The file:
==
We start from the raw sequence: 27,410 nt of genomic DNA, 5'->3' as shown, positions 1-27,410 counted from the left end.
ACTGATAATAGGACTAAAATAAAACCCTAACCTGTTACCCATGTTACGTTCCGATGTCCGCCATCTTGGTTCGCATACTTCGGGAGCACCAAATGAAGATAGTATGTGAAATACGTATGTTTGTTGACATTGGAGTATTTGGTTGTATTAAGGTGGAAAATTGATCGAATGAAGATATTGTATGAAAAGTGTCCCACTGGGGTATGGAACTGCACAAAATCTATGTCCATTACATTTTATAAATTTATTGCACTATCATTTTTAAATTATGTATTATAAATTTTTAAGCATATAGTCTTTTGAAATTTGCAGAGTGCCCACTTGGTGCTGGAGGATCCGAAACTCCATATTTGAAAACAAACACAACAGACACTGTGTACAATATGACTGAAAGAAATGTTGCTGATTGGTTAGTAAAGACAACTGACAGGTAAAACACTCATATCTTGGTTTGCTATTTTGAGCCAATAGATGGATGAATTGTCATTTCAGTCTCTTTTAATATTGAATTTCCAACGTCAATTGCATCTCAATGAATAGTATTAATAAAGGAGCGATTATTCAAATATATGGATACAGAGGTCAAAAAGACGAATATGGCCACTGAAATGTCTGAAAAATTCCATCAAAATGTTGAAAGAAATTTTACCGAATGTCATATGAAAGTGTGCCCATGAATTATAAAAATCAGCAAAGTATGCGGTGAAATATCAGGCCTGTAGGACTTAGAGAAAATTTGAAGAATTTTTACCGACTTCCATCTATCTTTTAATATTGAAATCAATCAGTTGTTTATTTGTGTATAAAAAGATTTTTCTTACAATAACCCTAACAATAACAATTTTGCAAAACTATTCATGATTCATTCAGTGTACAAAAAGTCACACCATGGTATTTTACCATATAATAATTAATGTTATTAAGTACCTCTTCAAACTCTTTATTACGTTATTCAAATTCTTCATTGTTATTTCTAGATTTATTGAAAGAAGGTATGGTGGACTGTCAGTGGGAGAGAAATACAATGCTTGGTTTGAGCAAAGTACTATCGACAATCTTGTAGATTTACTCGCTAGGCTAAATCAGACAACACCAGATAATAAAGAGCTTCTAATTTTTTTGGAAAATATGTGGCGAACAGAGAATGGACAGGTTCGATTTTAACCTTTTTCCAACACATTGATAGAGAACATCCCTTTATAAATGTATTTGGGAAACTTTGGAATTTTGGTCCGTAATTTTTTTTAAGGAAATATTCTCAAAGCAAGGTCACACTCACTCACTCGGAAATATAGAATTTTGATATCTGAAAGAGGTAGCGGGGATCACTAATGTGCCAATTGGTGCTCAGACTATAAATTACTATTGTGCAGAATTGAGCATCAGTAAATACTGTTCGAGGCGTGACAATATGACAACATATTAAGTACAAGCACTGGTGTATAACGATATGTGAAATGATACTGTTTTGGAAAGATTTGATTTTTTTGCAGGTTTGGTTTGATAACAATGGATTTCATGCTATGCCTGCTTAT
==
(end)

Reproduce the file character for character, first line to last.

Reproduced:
We start from the raw sequence: 27,410 nt of genomic DNA, 5'->3' as shown, positions 1-27,410 counted from the left end.
ACTGATAATAGGACTAAAATAAAACCCTAACCTGTTACCCATGTTACGTTCCGATGTCCGCCATCTTGGTTCGCATACTTCGGGAGCACCAAATGAAGATAGTATGTGAAATACGTATGTTTGTTGACATTGGAGTATTTGGTTGTATTAAGGTGGAAAATTGATCGAATGAAGATATTGTATGAAAAGTGTCCCACTGGGGTATGGAACTGCACAAAATCTATGTCCATTACATTTTATAAATTTATTGCACTATCATTTTTAAATTATGTATTATAAATTTTTAAGCATATAGTCTTTTGAAATTTGCAGAGTGCCCACTTGGTGCTGGAGGATCCGAAACTCCATATTTGAAAACAAACACAACAGACACTGTGTACAATATGACTGAAAGAAATGTTGCTGATTGGTTAGTAAAGACAACTGACAGGTAAAACACTCATATCTTGGTTTGCTATTTTGAGCCAATAGATGGATGAATTGTCATTTCAGTCTCTTTTAATATTGAATTTCCAACGTCAATTGCATCTCAATGAATAGTATTAATAAAGGAGCGATTATTCAAATATATGGATACAGAGGTCAAAAAGACGAATATGGCCACTGAAATGTCTGAAAAATTCCATCAAAATGTTGAAAGAAATTTTACCGAATGTCATATGAAAGTGTGCCCATGAATTATAAAAATCAGCAAAGTATGCGGTGAAATATCAGGCCTGTAGGACTTAGAGAAAATTTGAAGAATTTTTACCGACTTCCATCTATCTTTTAATATTGAAATCAATCAGTTGTTTATTTGTGTATAAAAAGATTTTTCTTACAATAACCCTAACAATAACAATTTTGCAAAACTATTCATGATTCATTCAGTGTACAAAAAGTCACACCATGGTATTTTACCATATAATAATTAATGTTATTAAGTACCTCTTCAAACTCTTTATTACGTTATTCAAATTCTTCATTGTTATTTCTAGATTTATTGAAAGAAGGTATGGTGGACTGTCAGTGGGAGAGAAATACAATGCTTGGTTTGAGCAAAGTACTATCGACAATCTTGTAGATTTACTCGCTAGGCTAAATCAGACAACACCAGATAATAAAGAGCTTCTAATTTTTTTGGAAAATATGTGGCGAACAGAGAATGGACAGGTTCGATTTTAACCTTTTTCCAACACATTGATAGAGAACATCCCTTTATAAATGTATTTGGGAAACTTTGGAATTTTGGTCCGTAATTTTTTTTAAGGAAATATTCTCAAAGCAAGGTCACACTCACTCACTCGGAAATATAGAATTTTGATATCTGAAAGAGGTAGCGGGGATCACTAATGTGCCAATTGGTGCTCAGACTATAAATTACTATTGTGCAGAATTGAGCATCAGTAAATACTGTTCGAGGCGTGACAATATGACAACATATTAAGTACAAGCACTGGTGTATAACGATATGTGAAATGATACTGTTTTGGAAAGATTTGATTTTTTTGCAGGTTTGGTTTGATAACAATGGATTTCATGCTATGCCTGCTTAT